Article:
Many pursue high-intensity interval training in hopes that it will lead to a sculpted body and weight loss. But as we noted in a recent feature, exercise — including this newly beloved kind — generally only has very modest effects on weight loss, if any at all.

Kathryn Weston, an exercise scientist at Teesside University in Middlesbrough, England, told Science News, "The only thing [HIIT] definitely doesn’t do is weight loss." The main reason, she said, is that you don't burn enough calories in the short workouts to create the kind of energy deficit that would lead to slimming.

But there are particular health benefits from this type of training on two measures. One is cardio-respiratory endurance (again, that's measured by VO2 max). A number of meta-analyses have shown that HIIT routines lead to greater gains in VO2 max compared with other forms of training.

For this reason, athletes have long used the interval technique to up their game, said Mayo Clinic exercise researcher Michael Joyner. "There's observational data in athletes going back almost 100 years showing the benefits of a few bouts of really high-intensity exercise in people." He added: "If you want to get people to their biological maximum, they need to be doing four to five times of three- to five-minute intervals."

The other benefit researchers have discovered: Short bursts of intensity in a workout may also reduce the risk of Type 2 diabetes by improving the body's response to insulin and blood glucose. In a meta-analysis on the metabolic effects of HIIT, published in 2015, researchers found the interval workouts had a greater impact on reducing insulin resistance compared with non-interval training or no exercise.

When should you try tiny, intense workouts?

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In the "one-minute" study, (which was actually a "10-minute" study), the participants were very sedentary, but otherwise healthy, individuals. The benefits they got suggested that when people go from doing nothing to doing something they can see health benefits — even in as little as 10 minutes.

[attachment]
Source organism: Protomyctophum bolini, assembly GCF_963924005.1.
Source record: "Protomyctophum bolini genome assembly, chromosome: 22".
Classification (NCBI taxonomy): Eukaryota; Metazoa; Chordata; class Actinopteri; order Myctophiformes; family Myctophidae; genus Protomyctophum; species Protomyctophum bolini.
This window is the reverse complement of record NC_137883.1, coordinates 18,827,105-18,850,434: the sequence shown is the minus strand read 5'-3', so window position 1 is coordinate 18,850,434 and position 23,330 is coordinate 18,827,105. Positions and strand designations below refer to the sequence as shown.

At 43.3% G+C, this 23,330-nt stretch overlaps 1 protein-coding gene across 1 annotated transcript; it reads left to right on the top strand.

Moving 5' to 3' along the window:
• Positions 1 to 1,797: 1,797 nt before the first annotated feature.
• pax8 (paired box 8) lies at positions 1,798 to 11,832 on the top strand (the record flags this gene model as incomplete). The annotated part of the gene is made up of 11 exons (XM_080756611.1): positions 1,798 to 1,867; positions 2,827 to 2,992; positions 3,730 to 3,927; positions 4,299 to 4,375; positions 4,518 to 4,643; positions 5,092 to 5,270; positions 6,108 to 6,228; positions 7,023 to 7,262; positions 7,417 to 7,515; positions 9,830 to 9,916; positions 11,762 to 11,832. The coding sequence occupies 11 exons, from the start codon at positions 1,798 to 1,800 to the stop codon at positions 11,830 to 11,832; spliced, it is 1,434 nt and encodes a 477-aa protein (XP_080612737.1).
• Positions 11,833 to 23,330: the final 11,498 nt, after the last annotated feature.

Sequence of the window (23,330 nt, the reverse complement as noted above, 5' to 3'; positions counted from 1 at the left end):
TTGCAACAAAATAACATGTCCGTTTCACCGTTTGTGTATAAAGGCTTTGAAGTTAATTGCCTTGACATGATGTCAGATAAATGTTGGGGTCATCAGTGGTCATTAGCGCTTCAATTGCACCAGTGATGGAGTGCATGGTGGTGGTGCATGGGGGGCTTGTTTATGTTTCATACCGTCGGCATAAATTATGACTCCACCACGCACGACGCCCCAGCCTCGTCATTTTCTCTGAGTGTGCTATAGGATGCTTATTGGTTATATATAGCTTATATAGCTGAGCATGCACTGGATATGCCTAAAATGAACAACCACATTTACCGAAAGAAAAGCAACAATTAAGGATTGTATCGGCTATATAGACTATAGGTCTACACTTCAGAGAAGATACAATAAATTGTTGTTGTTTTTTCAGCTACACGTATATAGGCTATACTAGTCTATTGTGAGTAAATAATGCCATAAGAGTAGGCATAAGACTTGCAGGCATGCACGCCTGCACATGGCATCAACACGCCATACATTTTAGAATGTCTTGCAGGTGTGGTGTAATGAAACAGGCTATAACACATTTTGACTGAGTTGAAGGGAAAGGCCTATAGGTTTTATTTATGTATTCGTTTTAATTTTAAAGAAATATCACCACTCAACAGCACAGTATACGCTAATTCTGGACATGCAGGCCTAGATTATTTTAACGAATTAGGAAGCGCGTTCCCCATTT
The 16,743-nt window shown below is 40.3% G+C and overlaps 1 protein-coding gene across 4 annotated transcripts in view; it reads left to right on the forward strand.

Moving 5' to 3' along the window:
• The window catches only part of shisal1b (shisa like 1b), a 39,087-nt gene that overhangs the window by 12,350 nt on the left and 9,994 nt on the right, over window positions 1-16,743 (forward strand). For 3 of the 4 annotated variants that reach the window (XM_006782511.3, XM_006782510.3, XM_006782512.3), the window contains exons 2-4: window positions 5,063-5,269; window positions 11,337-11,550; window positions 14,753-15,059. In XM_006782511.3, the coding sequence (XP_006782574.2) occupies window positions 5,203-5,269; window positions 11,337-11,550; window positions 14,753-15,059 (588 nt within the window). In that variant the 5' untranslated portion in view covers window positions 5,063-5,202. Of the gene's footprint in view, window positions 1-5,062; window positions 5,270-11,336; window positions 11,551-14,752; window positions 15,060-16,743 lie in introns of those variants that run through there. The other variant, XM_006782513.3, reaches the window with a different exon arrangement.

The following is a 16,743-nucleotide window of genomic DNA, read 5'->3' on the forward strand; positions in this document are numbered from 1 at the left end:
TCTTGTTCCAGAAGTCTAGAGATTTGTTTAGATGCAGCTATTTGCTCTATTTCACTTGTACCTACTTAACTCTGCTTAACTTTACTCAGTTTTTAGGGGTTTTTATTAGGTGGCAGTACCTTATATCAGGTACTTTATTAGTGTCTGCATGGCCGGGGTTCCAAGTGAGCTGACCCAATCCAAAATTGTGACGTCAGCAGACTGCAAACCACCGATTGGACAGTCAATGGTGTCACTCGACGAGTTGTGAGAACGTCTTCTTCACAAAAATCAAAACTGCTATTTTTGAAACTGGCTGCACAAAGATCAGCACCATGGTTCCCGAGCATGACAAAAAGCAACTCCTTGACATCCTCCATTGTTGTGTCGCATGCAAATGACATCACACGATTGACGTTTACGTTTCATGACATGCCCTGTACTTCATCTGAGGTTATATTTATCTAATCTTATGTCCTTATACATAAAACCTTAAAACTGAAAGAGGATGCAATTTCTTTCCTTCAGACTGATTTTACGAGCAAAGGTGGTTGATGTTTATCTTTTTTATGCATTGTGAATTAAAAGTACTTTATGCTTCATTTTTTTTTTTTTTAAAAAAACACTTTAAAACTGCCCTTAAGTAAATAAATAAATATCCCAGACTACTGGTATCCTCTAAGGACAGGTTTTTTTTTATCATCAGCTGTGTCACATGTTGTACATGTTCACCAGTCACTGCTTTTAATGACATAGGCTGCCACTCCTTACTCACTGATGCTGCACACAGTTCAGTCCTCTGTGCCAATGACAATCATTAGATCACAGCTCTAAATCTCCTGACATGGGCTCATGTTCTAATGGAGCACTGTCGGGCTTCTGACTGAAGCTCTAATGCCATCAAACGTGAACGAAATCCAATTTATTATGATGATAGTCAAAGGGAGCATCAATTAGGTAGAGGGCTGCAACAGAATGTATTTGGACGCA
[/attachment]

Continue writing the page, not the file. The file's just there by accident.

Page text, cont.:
Gibala warned that not everyone who picks up this routine will necessarily experience the same benefits. "People are coming from all kinds of different perspectives — highly trained athletes, deconditioned cardiac patients — and the [10-minute] program won't work for them." The athletes would be too fit to gain anything, and the cardiac patients not fit enough to endure the bouts of intense activity.

In Joyner's view, the best way to approach interval training — or any workout routine — is to consider your starting point and your goals. "Is the purpose of your workout to go out on a bike ride with your wife? Break three hours in a marathon? Or just be a little bit healthier?"

He noted that "the dose-response curve [for exercise] is pretty robust" — meaning you get more gains with more intensity and more time put in. For people who are trying to improve their endurance, adding intervals into their workout routine is a great approach, he said.

For the rest of us, Gibala had a very lucid way to think about how to weave intervals into a workout: "Interval training to me are periods of more intense effort separated by periods of recovery." Pushing out of your comfort zone a few times in your workout "provides a way for people to boost their fitness in a relatively time-efficient manner."

And for those less inclined to start up cycling or a running route, it's completely fine to try it with short bursts of faster walking.

Watch: When running was for weirdos